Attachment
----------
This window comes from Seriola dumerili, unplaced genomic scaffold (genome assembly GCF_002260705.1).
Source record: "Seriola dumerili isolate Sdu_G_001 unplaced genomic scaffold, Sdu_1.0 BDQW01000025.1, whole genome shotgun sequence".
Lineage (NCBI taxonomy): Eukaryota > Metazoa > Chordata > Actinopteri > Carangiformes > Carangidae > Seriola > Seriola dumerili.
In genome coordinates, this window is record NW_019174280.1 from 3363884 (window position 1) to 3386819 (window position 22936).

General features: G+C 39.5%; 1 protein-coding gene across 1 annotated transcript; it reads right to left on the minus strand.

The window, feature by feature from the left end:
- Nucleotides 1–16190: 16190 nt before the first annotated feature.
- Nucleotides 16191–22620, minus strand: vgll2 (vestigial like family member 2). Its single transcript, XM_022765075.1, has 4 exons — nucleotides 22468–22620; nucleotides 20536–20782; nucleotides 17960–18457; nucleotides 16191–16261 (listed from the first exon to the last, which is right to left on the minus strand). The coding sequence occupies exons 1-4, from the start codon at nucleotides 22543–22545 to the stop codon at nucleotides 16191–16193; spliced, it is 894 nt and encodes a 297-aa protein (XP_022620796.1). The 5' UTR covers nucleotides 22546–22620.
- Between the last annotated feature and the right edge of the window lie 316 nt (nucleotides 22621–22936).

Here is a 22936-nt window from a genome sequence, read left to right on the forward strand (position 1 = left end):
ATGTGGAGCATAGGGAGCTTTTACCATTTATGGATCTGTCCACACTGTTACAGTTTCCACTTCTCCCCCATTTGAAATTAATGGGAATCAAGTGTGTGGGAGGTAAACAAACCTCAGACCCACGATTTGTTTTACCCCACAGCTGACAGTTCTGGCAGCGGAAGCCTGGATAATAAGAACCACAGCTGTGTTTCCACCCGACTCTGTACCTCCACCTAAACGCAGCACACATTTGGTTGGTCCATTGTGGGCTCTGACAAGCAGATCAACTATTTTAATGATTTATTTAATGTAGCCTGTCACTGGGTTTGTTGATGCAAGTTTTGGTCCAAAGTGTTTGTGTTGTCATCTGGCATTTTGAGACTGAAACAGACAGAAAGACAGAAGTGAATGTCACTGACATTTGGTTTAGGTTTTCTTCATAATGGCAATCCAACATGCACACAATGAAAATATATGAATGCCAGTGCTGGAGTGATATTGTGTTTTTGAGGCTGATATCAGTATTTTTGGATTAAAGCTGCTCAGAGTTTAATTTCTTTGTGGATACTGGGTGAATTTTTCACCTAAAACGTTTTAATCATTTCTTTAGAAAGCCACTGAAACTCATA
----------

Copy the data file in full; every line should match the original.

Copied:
This window comes from Seriola dumerili, unplaced genomic scaffold (genome assembly GCF_002260705.1).
Source record: "Seriola dumerili isolate Sdu_G_001 unplaced genomic scaffold, Sdu_1.0 BDQW01000025.1, whole genome shotgun sequence".
Lineage (NCBI taxonomy): Eukaryota > Metazoa > Chordata > Actinopteri > Carangiformes > Carangidae > Seriola > Seriola dumerili.
In genome coordinates, this window is record NW_019174280.1 from 3363884 (window position 1) to 3386819 (window position 22936).

General features: G+C 39.5%; 1 protein-coding gene across 1 annotated transcript; it reads right to left on the minus strand.

The window, feature by feature from the left end:
- Nucleotides 1–16190: 16190 nt before the first annotated feature.
- Nucleotides 16191–22620, minus strand: vgll2 (vestigial like family member 2). Its single transcript, XM_022765075.1, has 4 exons — nucleotides 22468–22620; nucleotides 20536–20782; nucleotides 17960–18457; nucleotides 16191–16261 (listed from the first exon to the last, which is right to left on the minus strand). The coding sequence occupies exons 1-4, from the start codon at nucleotides 22543–22545 to the stop codon at nucleotides 16191–16193; spliced, it is 894 nt and encodes a 297-aa protein (XP_022620796.1). The 5' UTR covers nucleotides 22546–22620.
- Between the last annotated feature and the right edge of the window lie 316 nt (nucleotides 22621–22936).

Here is a 22936-nt window from a genome sequence, read left to right on the forward strand (position 1 = left end):
ATGTGGAGCATAGGGAGCTTTTACCATTTATGGATCTGTCCACACTGTTACAGTTTCCACTTCTCCCCCATTTGAAATTAATGGGAATCAAGTGTGTGGGAGGTAAACAAACCTCAGACCCACGATTTGTTTTACCCCACAGCTGACAGTTCTGGCAGCGGAAGCCTGGATAATAAGAACCACAGCTGTGTTTCCACCCGACTCTGTACCTCCACCTAAACGCAGCACACATTTGGTTGGTCCATTGTGGGCTCTGACAAGCAGATCAACTATTTTAATGATTTATTTAATGTAGCCTGTCACTGGGTTTGTTGATGCAAGTTTTGGTCCAAAGTGTTTGTGTTGTCATCTGGCATTTTGAGACTGAAACAGACAGAAAGACAGAAGTGAATGTCACTGACATTTGGTTTAGGTTTTCTTCATAATGGCAATCCAACATGCACACAATGAAAATATATGAATGCCAGTGCTGGAGTGATATTGTGTTTTTGAGGCTGATATCAGTATTTTTGGATTAAAGCTGCTCAGAGTTTAATTTCTTTGTGGATACTGGGTGAATTTTTCACCTAAAACGTTTTAATCATTTCTTTAGAAAGCCACTGAAACTCATA